Is it going to go like this for the Tar Heels? Lose multiple games in a row and then come home and maul a lower-division conference opponent 96-66 (or 96-65) behind a big night by Luke Maye? At what point is the inflection point, if any, where progress begins? Everyone knows UNC is too talented and has too much experience to be as bad as they frequently are, so why, frequently, are they? This is really the question of the season in Chapel Hill, unless the team somehow gets so far past the inflection point that the Final Four becomes a legitimate subject.
It would be no surprise to discover that there’s an awful lot more going on behind the scenes than we might think, and the suspension of Jalek Felton does suggest distractions in practice and off the court that may have played a role in keeping players’ attention away from where it ought to be. But to speculate further would be inappropriate, not only because of how little we really know but also because it’s merely lascivious to be chasing after rumors about personal comportment. And it degrades the efforts of the team as a whole, the erratic quality of those efforts notwithstanding.
And also: it would be no surprise to discover that there isn’t much going on other than what we see. Here’s another reminder that college basketball players are kids. They have short attention spans, are prone to streaks and slumps, to chemistry and its lack. Carolina’s is a chimerical roster: two returning starters from a national championship team; a reserve from that team who is suddenly UNC’s best player; a junior coming off a season lost to injury, and a grad-student transfer who missed the season’s first several games with an injury of his own; and a bunch of freshmen, none really ready for consistent, heavy-duty Division I action. After UNC beat Pittsburgh on Saturday, Joel Berry issued what could be construed as a grow-up message to his younger teammates. It takes little acuity to see that Carolina’s interior presence is still very inconsistent and sometimes almost nonexistent, nor much more to see that Garrison Brooks and Sterling Manley are getting better. The question is whether they’ll improve enough to keep UNC from beating itself and ending its season prematurely with bad three-point shooting in, say, a second-round NCAA tournament game.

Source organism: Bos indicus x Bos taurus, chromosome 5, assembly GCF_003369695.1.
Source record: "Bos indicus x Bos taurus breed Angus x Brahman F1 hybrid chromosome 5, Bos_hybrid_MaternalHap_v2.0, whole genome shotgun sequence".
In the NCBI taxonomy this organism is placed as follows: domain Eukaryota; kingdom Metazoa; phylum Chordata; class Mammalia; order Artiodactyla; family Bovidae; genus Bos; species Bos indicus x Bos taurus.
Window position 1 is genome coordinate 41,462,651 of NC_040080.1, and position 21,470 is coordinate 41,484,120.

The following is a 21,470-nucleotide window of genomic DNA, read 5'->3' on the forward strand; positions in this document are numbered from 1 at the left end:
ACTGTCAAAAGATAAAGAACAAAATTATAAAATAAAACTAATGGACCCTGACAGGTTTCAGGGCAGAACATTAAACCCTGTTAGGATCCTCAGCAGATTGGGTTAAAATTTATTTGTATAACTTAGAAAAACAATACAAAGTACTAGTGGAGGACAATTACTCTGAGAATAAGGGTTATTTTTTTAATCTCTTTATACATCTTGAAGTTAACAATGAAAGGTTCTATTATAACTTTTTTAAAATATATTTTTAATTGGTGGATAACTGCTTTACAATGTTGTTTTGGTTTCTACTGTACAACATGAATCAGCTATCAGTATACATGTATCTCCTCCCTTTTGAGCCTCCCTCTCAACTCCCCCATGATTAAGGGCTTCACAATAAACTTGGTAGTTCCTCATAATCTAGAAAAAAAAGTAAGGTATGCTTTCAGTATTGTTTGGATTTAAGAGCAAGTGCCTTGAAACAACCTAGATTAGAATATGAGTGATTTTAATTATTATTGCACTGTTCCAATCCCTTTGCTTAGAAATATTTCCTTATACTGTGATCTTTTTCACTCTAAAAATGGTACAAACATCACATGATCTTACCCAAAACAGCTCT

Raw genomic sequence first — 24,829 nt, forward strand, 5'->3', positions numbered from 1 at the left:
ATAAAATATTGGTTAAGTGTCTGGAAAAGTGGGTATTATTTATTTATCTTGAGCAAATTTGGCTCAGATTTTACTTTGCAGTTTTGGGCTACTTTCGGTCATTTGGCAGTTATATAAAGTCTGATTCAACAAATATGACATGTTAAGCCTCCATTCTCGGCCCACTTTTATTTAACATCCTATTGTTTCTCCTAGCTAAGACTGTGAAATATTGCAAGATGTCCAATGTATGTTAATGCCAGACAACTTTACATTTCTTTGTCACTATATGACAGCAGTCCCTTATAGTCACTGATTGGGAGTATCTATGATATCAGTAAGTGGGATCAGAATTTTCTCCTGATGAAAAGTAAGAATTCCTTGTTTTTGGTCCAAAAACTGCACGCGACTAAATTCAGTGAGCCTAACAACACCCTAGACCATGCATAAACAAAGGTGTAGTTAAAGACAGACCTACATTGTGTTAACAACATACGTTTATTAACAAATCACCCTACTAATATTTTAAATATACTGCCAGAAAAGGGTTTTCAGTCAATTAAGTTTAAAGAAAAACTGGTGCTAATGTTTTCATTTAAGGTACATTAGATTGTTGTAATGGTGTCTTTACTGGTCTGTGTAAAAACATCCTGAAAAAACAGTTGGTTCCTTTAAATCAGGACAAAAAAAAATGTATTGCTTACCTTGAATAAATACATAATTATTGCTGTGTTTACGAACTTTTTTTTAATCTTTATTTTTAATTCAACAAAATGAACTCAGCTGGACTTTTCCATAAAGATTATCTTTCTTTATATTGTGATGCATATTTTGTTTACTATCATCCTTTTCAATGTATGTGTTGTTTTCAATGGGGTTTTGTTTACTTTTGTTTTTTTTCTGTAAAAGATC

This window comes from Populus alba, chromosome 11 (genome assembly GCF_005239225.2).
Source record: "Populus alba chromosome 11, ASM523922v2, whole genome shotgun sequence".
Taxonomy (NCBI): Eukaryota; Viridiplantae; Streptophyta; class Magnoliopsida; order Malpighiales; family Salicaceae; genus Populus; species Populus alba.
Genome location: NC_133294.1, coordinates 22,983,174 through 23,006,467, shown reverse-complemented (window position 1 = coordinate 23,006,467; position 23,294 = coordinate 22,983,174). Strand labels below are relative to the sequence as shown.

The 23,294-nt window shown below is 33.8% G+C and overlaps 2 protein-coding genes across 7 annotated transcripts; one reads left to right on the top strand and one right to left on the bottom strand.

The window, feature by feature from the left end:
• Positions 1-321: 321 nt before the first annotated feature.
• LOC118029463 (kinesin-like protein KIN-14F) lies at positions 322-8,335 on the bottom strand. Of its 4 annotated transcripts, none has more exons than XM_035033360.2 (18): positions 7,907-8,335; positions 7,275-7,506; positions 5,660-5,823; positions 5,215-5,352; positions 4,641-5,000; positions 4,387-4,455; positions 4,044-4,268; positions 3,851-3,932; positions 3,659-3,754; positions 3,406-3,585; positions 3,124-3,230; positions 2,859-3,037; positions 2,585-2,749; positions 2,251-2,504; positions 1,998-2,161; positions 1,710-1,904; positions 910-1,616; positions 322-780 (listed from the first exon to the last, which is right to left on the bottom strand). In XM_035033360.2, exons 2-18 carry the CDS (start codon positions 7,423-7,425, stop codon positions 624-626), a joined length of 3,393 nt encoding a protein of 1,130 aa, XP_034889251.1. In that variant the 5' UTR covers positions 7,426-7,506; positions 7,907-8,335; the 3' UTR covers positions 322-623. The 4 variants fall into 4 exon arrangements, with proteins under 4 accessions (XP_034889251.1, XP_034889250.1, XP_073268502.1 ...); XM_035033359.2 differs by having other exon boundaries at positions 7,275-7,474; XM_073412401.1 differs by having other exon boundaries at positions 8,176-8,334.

Speaking of three-point shooting, the other question is: What has happened to UNC’s defense? Tar Heel Blog brought the data: Carolina is allowing not just a higher percentage of opponents’ scoring by the three-pointer in the Roy Williams era, they’re allowing a far higher percentage. Is it poor effort, communication? Some of both, surely. Last Tuesday’s game-deciding three-pointer, for example, by Clemson’s Marcquise [sic] Reed was enabled by Kenny Williams getting buried on a screen and no one rotating. But it’s also tempting to say that UNC has also been a victim of an unusual amount of bad luck. No one ever expects a team to make 15 straight shots, as Clemson did in Chapel Hill two weeks earlier. No one ever expects a guy with a 33 percent three-point rate to make all seven in a game, as N.C. State’s Allerik Freeman did against Carolina a little over a week ago. When Pittsburgh came out bowling strikes on Saturday — the Panthers made eight of their first 13 attempts, I believe — the collective groans must have been very loud: here we go again. But after that, they fell way off and shot themselves out of the game.
And that is the game, at least for Carolina: three-pointers, making them and defending them. They’ll need both on Thursday against big-and-tall Duke, whose lottery-pick front line will likely keep Brooks and Manley from doing much damage.
Meanwhile, Duke will be out to repair theirs. The Blue Devils’ loss to St. John’s on Saturday was not quite as inexplicable and dismal as UNC’s to Wofford (to repeat: at home!) in December, but it was Duke’s version of the same thing. It grounded a cruising ship — the loss to Virginia was no great deflation — and caused Mike Krzyzewski to use words like “disgusting” and “unacceptable” afterward. A classic frosh failure, and it torpedoed Duke’s gradual hard-won improvement in defensive efficiency metrics. But the loss could help the Blue Devils, who still have the ceiling of a national champion. It was a reminder that there are teams like St. John’s all over the NCAA, lying in wait at tournament time and ready to ambush unsuspecting bluebloods. That indeed is the very point of the tournament, and St. John’s gave Duke fair warning well ahead of time.
There is not really as much left as there seems, though. The first Duke-UNC game of the season always feels like the halfway point of the conference schedule, but one of the numerous quirks in 2017-18 — including the Blue Devils playing Wake Forest and Pittsburgh four times in a five-game span — is that only half a dozen games remain before the Duke-UNC rematch at regular season’s end. When this first game is done, both teams will look up just in time for weekend hangover games (UNC has to go to Raleigh and deal with N.C. State again, and Duke had better be on its toes at Georgia Tech, with its tricky defenses). After that it’s a quick chute to the end. In other words, it seems to be happening, suddenly, very fast. Buckle up.